Lifestyle, technology and CO2 emissions in ChinaLast Updated on 2014-06-28 17:59:40
China as the world’s largest developing country and the most populous country has achieved notable success in developing their economy with approximate 10 percent average annual growth of GDP over the last two decades [1-3]. Large sections of the population have been experiencing a transition from ‘poverty’ to ‘adequate food and clothing’; today growing parts of the population are getting closer to ‘well to do’ lifestyles . However, the rapid growth of the economy has not only lead to dramatic changes of wealth and people’s lifestyle, but has also caused a huge amount of resources and energy consumption and associated CO2 and other emissions creating serious environmental problems on both local, regional and global scales [4-6]. Between 1990 and 2004 China’s total energy consumption has grown 5.0% annually from... More »
Earth's atmospheric airLast Updated on 2014-04-02 14:56:48The Earth's atmospheric air is a colorless, odorless and tasteless mixture of gases consisting mostly of nitrogen (N2) and oxygen (O2). It is the part of Earth's atmosphere that humans and all other animals breathe in order to obtain the oxygen needed to sustain life.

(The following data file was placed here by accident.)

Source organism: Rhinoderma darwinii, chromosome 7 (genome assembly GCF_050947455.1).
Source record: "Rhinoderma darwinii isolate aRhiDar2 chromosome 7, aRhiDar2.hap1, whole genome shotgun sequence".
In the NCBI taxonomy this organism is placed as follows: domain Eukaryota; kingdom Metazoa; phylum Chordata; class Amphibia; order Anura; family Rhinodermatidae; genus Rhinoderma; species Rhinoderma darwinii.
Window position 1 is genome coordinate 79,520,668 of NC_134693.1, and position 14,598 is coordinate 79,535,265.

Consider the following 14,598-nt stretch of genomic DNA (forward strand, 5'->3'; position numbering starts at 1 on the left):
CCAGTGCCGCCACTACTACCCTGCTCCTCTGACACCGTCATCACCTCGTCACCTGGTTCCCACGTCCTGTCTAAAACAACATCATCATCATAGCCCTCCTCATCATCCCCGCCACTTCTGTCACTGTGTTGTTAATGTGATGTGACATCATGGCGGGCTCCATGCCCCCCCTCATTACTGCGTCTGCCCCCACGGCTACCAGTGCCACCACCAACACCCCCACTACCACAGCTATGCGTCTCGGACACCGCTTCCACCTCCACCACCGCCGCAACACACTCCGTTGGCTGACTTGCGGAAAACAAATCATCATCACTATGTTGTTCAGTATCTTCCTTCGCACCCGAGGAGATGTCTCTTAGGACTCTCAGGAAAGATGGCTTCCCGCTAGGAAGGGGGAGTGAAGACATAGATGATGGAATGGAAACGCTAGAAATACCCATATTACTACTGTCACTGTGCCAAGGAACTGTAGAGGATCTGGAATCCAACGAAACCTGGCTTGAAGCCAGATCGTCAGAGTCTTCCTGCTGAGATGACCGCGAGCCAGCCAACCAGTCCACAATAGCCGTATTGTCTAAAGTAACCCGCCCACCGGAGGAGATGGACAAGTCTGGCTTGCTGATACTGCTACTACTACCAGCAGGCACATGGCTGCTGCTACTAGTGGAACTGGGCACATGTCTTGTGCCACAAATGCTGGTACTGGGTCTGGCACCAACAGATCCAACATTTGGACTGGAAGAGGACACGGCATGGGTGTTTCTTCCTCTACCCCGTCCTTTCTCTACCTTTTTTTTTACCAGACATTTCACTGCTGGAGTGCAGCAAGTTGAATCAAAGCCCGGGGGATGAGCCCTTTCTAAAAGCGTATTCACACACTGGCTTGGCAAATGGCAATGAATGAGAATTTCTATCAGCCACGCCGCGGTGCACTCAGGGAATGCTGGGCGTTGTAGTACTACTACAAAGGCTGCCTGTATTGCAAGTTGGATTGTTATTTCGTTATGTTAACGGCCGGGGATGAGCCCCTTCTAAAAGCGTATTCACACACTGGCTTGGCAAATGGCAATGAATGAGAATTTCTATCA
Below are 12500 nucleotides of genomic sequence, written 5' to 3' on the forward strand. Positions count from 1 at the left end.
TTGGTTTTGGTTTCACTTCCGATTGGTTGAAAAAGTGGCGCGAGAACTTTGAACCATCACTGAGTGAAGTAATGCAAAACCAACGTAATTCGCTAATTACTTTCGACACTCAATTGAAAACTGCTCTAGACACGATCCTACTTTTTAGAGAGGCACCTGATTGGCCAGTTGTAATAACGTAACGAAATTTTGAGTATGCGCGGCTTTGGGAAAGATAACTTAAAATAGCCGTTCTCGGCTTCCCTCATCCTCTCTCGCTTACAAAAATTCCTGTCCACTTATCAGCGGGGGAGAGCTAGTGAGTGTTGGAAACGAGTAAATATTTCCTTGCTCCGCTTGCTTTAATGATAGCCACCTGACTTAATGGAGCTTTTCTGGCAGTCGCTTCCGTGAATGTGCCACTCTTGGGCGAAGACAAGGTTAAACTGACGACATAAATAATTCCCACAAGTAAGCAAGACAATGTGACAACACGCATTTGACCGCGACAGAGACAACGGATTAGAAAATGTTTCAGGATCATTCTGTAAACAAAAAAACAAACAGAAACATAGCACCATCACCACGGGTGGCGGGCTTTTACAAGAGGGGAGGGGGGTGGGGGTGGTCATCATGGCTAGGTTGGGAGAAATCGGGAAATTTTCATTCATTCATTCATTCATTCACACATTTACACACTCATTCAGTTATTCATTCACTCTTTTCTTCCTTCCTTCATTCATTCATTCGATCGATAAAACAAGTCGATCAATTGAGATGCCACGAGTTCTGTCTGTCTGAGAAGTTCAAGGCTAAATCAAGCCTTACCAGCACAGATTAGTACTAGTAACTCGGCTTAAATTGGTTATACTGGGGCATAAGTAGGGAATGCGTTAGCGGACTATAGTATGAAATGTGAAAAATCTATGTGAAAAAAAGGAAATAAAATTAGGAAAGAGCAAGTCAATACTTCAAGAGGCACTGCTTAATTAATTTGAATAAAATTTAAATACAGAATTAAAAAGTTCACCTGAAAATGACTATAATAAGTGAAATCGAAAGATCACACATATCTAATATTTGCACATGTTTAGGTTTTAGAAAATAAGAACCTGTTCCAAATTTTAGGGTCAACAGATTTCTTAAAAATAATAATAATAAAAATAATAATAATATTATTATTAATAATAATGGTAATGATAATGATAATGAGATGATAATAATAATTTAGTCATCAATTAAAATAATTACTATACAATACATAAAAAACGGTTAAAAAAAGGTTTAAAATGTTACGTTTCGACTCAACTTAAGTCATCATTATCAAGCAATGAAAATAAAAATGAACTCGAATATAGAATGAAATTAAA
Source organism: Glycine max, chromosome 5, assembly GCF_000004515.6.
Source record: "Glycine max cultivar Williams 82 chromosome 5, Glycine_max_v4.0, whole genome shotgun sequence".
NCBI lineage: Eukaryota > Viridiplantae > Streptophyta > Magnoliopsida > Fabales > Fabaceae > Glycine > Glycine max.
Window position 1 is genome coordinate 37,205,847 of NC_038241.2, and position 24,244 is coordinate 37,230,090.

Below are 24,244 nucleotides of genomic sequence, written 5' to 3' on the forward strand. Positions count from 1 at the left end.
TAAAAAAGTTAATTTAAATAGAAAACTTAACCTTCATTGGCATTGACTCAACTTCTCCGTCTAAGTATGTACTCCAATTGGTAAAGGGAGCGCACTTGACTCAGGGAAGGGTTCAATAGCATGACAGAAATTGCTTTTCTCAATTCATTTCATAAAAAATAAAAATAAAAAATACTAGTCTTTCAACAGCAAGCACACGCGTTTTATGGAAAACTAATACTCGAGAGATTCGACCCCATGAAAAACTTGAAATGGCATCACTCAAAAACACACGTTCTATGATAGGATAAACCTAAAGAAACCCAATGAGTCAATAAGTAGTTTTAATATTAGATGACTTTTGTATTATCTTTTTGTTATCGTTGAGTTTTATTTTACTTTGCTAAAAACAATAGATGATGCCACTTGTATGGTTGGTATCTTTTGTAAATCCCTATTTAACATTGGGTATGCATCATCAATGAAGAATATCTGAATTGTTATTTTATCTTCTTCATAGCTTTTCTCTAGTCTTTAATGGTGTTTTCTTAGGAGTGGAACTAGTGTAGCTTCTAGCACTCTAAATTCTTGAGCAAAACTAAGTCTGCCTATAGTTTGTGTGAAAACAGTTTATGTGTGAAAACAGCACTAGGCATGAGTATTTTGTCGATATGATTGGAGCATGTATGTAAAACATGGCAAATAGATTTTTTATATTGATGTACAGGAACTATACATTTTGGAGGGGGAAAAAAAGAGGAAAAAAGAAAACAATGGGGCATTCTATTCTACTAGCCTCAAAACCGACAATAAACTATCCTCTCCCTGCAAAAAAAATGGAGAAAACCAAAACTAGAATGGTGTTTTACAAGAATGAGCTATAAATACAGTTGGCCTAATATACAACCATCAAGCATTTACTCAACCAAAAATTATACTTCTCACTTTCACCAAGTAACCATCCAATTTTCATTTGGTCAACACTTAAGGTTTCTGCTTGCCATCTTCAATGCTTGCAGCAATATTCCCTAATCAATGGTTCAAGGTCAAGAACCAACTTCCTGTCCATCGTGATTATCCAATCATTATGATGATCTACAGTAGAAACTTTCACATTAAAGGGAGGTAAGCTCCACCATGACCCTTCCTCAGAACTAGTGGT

The Earth's atmosphere not only contains the air we breathe, it also holds clouds of moisture (water vapor) that become the water we drink. Furthermore, it protects us from meteors and harmful solar radiation and warms the Earth's surface by heat retention. In effect, the atmosphere is an envelope that protects all life on Earth.
The air may contain pollutants that originate from a variety of sources such as our industries and our vehicles, and can directly or indirectly affect our health and the natural environment. These effects may be experienced near the sources of air pollution and some air... More »
RespirationLast Updated on 2014-01-31 16:43:42Respiration is the gas exchange effected by living organisms for the purpose of sustaining vital metabolic processes. In the case of most animals, oxygen is taken into the organism, and carbon dioxide is expelled. In the case of plants, the inverse process occurs of consuming carbon dioxide and expelling oxygen as a waste gas.
Respiration may also be viewed at a cellular level, examining gas exchange at the cell wall; for very simple organisms, such as unicellular lifeforms, the process of gas exchange with the environment is simplified, so that cellular wall gas exchange is the totality of respiration for such an organism.
In the case of some bacteria and archaea, respiration sometimes occurs without any oxygen, and alternative molecular gases such as hydrogen sulfide or methane may participate in respiration and subsequent cellular metabolic reactions. Often such organisms are... More »